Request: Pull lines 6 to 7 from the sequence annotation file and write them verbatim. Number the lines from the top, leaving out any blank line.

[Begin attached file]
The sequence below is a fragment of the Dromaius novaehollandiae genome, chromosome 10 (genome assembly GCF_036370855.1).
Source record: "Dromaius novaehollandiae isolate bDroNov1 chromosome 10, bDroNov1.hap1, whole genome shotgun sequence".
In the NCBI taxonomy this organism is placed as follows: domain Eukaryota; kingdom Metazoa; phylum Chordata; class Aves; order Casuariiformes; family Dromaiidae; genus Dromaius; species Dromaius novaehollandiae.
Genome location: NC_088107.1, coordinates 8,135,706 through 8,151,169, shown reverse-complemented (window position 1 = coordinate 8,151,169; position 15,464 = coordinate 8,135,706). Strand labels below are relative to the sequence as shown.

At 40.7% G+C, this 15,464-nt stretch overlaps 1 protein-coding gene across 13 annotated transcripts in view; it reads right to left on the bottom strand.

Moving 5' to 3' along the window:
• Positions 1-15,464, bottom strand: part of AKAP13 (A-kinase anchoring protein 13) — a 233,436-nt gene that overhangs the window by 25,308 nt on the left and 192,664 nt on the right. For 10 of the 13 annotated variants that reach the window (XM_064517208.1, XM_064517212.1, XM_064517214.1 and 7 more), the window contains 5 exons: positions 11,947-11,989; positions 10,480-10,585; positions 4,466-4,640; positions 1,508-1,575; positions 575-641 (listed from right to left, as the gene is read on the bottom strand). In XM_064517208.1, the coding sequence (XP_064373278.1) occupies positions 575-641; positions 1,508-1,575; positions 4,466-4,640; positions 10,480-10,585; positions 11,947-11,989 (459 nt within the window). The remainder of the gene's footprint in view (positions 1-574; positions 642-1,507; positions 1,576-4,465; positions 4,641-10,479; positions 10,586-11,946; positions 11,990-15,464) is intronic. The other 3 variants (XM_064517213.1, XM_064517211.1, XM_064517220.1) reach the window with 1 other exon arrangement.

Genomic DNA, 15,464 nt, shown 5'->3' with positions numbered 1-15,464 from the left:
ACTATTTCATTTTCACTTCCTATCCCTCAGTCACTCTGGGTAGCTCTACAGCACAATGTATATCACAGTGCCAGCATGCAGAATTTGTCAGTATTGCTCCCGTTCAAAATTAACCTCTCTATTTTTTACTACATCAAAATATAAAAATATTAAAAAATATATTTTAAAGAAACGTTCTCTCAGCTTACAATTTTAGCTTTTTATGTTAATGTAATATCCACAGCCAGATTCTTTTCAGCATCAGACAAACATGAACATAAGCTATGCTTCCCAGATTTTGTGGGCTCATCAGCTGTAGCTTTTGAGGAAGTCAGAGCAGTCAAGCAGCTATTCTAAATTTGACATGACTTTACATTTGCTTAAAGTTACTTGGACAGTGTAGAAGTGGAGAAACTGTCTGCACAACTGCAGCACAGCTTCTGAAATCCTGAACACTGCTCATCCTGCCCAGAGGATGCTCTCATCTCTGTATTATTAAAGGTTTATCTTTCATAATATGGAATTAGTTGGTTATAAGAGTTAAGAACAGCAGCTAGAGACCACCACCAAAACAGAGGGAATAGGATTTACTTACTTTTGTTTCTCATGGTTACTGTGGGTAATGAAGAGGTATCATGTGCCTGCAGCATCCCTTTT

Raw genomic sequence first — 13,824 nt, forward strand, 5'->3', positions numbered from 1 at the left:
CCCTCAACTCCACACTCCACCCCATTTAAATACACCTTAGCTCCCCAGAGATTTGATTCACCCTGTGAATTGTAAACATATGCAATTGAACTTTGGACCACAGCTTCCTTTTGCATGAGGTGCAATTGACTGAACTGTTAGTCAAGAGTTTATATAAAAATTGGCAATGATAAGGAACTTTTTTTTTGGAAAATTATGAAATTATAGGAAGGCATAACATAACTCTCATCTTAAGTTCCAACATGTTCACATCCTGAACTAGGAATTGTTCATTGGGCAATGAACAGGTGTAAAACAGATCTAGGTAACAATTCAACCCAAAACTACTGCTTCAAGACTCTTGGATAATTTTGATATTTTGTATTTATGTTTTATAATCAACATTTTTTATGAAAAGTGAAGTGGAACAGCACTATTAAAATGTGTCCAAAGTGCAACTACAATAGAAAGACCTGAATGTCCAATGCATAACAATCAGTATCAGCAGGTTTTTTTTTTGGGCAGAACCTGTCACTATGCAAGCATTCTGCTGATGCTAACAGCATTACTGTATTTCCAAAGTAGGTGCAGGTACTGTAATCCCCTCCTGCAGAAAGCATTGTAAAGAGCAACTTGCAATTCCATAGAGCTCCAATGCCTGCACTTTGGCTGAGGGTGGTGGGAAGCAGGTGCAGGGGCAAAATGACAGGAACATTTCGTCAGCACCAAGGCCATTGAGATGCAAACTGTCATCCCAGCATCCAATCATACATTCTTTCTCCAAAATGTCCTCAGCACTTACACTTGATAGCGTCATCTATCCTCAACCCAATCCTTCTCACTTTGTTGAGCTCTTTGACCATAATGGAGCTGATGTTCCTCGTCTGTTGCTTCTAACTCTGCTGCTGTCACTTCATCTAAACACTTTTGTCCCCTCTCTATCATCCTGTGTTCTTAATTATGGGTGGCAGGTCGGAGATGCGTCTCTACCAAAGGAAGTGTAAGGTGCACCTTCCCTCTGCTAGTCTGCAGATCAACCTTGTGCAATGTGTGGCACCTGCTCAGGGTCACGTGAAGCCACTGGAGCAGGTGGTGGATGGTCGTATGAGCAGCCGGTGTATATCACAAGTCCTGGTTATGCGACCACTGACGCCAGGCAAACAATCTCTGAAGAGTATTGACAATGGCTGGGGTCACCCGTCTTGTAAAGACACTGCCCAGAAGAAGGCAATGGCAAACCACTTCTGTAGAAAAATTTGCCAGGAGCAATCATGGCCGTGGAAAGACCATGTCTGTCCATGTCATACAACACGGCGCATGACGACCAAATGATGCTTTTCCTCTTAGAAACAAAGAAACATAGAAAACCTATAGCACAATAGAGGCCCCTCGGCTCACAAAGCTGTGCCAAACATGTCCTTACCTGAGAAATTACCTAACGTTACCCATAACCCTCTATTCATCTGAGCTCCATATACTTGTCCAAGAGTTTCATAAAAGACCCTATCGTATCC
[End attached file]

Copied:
Moving 5' to 3' along the window:
• Positions 1-15,464, bottom strand: part of AKAP13 (A-kinase anchoring protein 13) — a 233,436-nt gene that overhangs the window by 25,308 nt on the left and 192,664 nt on the right. For 10 of the 13 annotated variants that reach the window (XM_064517208.1, XM_064517212.1, XM_064517214.1 and 7 more), the window contains 5 exons: positions 11,947-11,989; positions 10,480-10,585; positions 4,466-4,640; positions 1,508-1,575; positions 575-641 (listed from right to left, as the gene is read on the bottom strand). In XM_064517208.1, the coding sequence (XP_064373278.1) occupies positions 575-641; positions 1,508-1,575; positions 4,466-4,640; positions 10,480-10,585; positions 11,947-11,989 (459 nt within the window). The remainder of the gene's footprint in view (positions 1-574; positions 642-1,507; positions 1,576-4,465; positions 4,641-10,479; positions 10,586-11,946; positions 11,990-15,464) is intronic. The other 3 variants (XM_064517213.1, XM_064517211.1, XM_064517220.1) reach the window with 1 other exon arrangement.